Argentina’s melting-pot heritage contributes to its wonderful cuisine. The ice creams are definitely the best outside of Italy. But one thing that really surprised me was that it’s not obligatory to be a carnivore when you live in Argentina. The range of vegetarian dishes is superb. Omelettes, of course, but also ravioli-like sorrentinos filled with spinach and cheese; crunchy apple and celery Waldorf salads; hearty bean soups; Russian salads of diced potatoes, carrots, and peas in mayonnaise. Depending on where you go, you’ll find them all for between 75 cents and $2.75.
The Pampas, which geographers divide into two regions–the humid Pampas around the coast (including Buenos Aires, the capital), and the great plains, which are drier–have been the center of Argentina’s economic and political life, for both good and ill. Since the 17th century, Argentina has been an agricultural exporter. Its exports, which keep the place going–ranging from beef to grain, fruit to wines, and leather to dairy products–all come from its rich farm regions.
The Sexy, Sultry Tango…
Maybe more than any other art form, Argentina is known for the tango, that hauntingly seductive dance in which partners slowly circle and stalk one another like the hunter and the hunted before melding together with bodies pressed tightly together…at which time the seduction really begins.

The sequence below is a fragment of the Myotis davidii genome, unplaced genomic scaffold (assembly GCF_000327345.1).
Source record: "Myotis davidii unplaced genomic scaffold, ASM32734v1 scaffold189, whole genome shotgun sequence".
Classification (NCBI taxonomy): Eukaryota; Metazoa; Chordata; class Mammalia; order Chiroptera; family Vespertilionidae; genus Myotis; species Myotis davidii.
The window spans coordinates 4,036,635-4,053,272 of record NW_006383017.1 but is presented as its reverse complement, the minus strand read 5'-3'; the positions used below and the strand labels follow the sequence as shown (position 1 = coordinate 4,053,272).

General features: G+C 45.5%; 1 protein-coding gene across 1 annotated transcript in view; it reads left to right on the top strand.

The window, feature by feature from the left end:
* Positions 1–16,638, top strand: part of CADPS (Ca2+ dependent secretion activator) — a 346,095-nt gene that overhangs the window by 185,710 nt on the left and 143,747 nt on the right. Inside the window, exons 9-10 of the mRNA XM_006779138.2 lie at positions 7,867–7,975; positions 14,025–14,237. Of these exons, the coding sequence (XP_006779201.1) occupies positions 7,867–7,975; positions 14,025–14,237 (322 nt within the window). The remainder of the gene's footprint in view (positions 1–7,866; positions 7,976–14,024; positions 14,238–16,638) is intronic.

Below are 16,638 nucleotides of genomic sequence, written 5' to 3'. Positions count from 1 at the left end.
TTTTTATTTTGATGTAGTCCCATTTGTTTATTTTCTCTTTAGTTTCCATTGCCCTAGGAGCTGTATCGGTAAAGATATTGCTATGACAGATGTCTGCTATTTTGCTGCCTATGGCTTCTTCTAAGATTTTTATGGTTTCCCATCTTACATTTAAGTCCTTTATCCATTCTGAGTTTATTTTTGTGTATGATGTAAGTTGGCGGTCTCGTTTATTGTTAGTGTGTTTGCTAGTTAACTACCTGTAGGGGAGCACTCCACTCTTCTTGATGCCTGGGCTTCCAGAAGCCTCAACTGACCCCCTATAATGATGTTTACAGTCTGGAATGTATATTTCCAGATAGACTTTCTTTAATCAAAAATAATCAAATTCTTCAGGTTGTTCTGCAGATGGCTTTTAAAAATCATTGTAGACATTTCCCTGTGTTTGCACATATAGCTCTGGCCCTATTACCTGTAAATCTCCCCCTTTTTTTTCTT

The tango is much more than a dance. It is actually an artistic expression that can take many forms: instrumental, vocal, dance, or any combination thereof. Invariably, the tango is a narrative–a melancholy, bittersweet expression of love and passion…an art form that has evolved over many decades.
Here, the sexy dance was used to draw in the customers. Even today, the between-leg movements of the tango are somewhat risqué; but in times past, they were beyond the pale. Today, tango clubs abound in both La Boca and San Telmo, and a night spent in one is an experience you will not soon forget. One of the most popular is Señor Tango, where a 12-piece orchestra and a large company of singers and dancers treat audiences to a century of tango styles.
The Gauchos: Argentina’s Living Cowboys
Another Argentine icon is the gaucho, an indigenous cowboy who, in contrast to the North American variety, is dressed in leather and silver, with a flat hat (without a crease) and a flat saddle (without a pommel). There may be no “true” gauchos left living in Argentina…but don’t tell the Argentines that. The lore and legends are kept alive by city dwellers and country folk alike. Straight and tall astride a handsome horse, a mate gourd in one hand and his lariat in the other, the gaucho is a personification of the pioneer spirit that defines those living in Argentina–courageous and independent. Fortunately, the strongest legacy of the gaucho remains in Argentina: a national obsession with eating huge quantities of barbecued meat.
A second remnant of the gaucho is yerba mate, a caffeine-laden herbal concoction made by steeping leaves in boiling water. Some Argentines walk around with leather kits on their shoulders containing a package of the herb, a thermos flask full of boiling water, and special cups from which to drink the brew. The cups have covers with integrated straws so the herb doesn’t leave your cup. In Buenos Aires, at certain hours, people converge on the parks for a yerba mate break.